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Cartoonist Defender Asks Muslims to Accept Free Speech Principles

Cartoonist Defender Asks Muslims to Accept Free Speech Principles

A media rights activist who defends political cartoonists who come under attack for their work says Muslims should try to better understand the western idea of free speech, even if they find the message offensive to their religion.

Police in Ireland earlier this month arrested seven people, including an American woman, in connection to what they say was a plot to kill Lars Vilks.

He's the Swedish cartoonist who an al-Qaida linked group wants killed for depicting the Prophet Muhammad with the body of a dog.

Irish authorities tie at least some of the suspects to another American woman who U.S. officials say tried to recruit people for the assassination plot.

That woman, Colleen LaRose, calls herself Jihad Jane, and is charged in the U.S. with conspiring to give material support to terrorists.

Former U.S. State Department official Robert Russell said he understands why Vilks' cartoon in 2007 offends some Muslims. "In Islam, pigs are considered haram, taboo, dirty. Many people don't understand in the West that also dogs are haram. Dogs are considered dirty and haram just like pigs," he said.

Russell heads the Cartoonists Rights Network International, and counts among his clients, cartoonists who have been imprisoned, tortured, even killed.

Russell says Vilks may have gone too far in making his point about freedom of speech, but those allegedly involved in a plot against him are even more misguided.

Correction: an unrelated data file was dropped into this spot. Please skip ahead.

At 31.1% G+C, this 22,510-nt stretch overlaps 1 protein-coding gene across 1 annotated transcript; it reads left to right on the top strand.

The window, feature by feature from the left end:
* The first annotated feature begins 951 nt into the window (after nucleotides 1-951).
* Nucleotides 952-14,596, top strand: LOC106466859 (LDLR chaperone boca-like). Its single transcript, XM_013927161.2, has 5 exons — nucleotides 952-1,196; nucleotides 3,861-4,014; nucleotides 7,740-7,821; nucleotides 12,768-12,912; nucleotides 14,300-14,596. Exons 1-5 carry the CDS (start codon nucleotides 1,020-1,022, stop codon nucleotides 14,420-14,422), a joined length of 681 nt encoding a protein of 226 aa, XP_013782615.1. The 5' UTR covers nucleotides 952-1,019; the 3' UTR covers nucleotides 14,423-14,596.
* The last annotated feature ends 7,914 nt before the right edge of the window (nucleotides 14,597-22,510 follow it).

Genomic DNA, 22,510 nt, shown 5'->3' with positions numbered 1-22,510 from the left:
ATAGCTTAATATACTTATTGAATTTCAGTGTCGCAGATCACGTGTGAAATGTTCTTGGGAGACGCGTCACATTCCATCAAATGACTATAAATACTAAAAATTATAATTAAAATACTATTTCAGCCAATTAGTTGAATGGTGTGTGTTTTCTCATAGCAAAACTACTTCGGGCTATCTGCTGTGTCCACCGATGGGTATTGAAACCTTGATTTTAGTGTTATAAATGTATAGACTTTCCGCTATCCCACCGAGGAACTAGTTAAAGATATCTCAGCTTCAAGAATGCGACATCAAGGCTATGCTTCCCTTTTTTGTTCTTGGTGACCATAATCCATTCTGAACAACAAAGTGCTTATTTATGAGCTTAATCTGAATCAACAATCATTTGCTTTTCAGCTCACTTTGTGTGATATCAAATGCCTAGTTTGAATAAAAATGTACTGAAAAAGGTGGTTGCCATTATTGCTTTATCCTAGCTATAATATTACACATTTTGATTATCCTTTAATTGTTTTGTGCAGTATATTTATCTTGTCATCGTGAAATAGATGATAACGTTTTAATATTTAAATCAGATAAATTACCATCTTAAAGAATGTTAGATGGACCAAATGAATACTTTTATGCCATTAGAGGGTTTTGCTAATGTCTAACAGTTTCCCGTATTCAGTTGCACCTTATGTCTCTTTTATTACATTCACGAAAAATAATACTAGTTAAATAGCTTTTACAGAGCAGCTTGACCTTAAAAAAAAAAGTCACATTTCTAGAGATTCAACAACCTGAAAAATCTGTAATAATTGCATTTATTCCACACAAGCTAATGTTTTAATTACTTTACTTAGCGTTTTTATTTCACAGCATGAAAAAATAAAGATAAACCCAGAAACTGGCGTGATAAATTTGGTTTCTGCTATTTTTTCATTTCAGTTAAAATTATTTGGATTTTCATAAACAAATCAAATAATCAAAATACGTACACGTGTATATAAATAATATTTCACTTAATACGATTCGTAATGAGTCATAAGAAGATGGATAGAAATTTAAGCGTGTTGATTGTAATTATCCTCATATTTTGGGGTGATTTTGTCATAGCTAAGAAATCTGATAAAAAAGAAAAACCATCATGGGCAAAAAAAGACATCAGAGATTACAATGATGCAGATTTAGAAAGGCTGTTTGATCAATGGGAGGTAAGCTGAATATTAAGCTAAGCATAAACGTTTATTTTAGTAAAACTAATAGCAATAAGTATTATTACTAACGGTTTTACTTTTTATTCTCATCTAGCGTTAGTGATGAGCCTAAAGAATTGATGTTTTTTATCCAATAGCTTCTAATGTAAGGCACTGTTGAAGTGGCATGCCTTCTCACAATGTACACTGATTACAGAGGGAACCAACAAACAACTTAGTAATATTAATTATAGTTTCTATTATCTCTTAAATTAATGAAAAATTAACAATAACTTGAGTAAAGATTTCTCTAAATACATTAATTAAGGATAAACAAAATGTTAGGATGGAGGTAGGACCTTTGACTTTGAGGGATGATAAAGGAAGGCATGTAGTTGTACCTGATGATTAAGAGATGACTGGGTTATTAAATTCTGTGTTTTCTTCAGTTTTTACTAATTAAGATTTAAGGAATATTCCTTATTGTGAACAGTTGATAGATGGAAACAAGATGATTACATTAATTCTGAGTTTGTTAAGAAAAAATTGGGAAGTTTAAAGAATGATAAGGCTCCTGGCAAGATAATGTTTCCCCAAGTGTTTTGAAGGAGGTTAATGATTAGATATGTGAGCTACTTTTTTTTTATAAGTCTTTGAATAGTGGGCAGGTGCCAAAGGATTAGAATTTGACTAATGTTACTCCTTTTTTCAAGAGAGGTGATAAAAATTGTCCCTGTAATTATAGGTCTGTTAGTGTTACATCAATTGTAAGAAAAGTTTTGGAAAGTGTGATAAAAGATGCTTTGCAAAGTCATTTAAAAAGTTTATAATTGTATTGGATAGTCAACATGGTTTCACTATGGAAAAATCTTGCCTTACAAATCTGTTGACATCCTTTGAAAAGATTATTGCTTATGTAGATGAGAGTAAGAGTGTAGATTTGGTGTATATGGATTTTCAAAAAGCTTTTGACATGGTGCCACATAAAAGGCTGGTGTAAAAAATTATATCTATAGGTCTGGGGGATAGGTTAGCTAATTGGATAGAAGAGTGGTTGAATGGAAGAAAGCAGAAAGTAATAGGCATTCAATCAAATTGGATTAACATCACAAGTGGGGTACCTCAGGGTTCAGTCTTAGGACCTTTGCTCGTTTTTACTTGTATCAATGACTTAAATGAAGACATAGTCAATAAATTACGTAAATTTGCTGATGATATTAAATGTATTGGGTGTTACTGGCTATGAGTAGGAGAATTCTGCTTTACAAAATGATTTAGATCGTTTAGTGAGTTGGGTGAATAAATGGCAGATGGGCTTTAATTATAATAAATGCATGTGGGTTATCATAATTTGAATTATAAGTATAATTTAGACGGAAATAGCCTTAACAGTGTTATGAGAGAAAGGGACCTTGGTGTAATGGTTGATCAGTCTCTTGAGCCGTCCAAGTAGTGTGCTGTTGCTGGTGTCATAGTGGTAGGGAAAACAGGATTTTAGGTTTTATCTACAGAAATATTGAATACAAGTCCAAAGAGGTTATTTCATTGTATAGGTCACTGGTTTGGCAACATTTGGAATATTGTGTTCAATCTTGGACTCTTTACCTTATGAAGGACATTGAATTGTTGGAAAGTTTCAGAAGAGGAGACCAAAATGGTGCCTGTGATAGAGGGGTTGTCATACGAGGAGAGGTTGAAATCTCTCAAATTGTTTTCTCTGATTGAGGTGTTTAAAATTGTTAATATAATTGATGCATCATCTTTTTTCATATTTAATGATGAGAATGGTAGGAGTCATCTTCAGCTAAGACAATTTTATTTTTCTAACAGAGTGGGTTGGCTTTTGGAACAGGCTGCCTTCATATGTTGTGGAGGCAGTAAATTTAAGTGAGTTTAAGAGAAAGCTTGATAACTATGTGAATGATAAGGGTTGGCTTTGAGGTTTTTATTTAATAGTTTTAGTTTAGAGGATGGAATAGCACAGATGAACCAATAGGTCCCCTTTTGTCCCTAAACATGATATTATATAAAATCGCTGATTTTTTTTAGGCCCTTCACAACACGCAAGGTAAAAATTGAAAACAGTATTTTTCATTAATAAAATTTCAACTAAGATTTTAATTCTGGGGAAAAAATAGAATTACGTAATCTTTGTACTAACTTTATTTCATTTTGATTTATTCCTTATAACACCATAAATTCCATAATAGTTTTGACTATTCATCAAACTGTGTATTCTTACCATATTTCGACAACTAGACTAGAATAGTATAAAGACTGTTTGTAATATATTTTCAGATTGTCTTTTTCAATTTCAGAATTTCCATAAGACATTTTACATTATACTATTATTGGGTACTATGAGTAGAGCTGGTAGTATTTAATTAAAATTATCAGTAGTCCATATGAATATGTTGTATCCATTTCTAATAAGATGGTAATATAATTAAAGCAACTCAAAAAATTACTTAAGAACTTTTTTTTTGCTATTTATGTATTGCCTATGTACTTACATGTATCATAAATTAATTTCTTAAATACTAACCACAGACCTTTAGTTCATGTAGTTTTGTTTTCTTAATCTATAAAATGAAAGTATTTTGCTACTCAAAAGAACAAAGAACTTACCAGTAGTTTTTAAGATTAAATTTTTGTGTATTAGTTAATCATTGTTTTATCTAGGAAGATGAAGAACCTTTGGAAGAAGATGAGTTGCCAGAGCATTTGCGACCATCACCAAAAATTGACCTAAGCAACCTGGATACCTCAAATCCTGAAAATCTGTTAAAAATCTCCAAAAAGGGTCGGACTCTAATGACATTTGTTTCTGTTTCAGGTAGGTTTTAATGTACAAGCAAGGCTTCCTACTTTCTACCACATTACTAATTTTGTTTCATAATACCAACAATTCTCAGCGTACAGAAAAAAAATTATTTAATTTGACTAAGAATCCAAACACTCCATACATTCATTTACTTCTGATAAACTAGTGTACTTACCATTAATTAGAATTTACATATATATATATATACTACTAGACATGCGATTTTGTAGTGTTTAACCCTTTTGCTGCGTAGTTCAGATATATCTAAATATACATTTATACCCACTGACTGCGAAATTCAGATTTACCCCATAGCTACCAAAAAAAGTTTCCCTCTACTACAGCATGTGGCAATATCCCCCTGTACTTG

Russell collects drawings. He shows one of the first controversial cartoons published in the U.S. related to fears over Islam. "Bob Gorrell published this. Now this is not supposed to be the Prophet Muhammad. This is just a cleric. This is just any Islamic cleric, of course, with a bomb in his headdress," he said.

The picture looks similar to one of the cartoons of Muhammad published in Danish newspapers in 2005. That one showed the prophet with a bomb in his turban and lead to deadly riots.

Russell says people angered by such cartoons should resort to freedom of expression themselves, not fatwas, or death threats. "I think the best advice I could have for Muslims is please exercise your freedom of speech as the cartoonist was exercising. Please exercise your own freedom of speech, take your own cartoonist to do some drawing and write articles and send them to the newspaper," he said.

Russell organizes cartoon events at college campuses across the United States. Here at American University in Washington, cartoonist Joel Pett shows how he draws U.S. President Barack Obama.

"Big ears, big old jug ears like that," he said.

Pett says, cartoonists are essential to showing the lighter side of life, especially in difficult times. "The fact of the matter is you might as well laugh as cry and the tragedy that is the human condition invites sarcasm, invites irony, invites satire, invites laughter. What else are you going to do?"

Back at his home and headquarters in suburban Washington, Russell says Muslims should understand that western societies fought for specific rights during hundreds of years of war over religion. "We learned that a secularly based freedom of speech guarantees access to everybody, by everybody and that no religious sensibility and no religious feelings should trump the ability of the individual to express themselves freely," he said.

So, Russell says, even if in the Vilks case, he does not defend the particular cartoon in question, cartoonists around the world should keep their right to draw and provoke, and ask questions about the world we live in.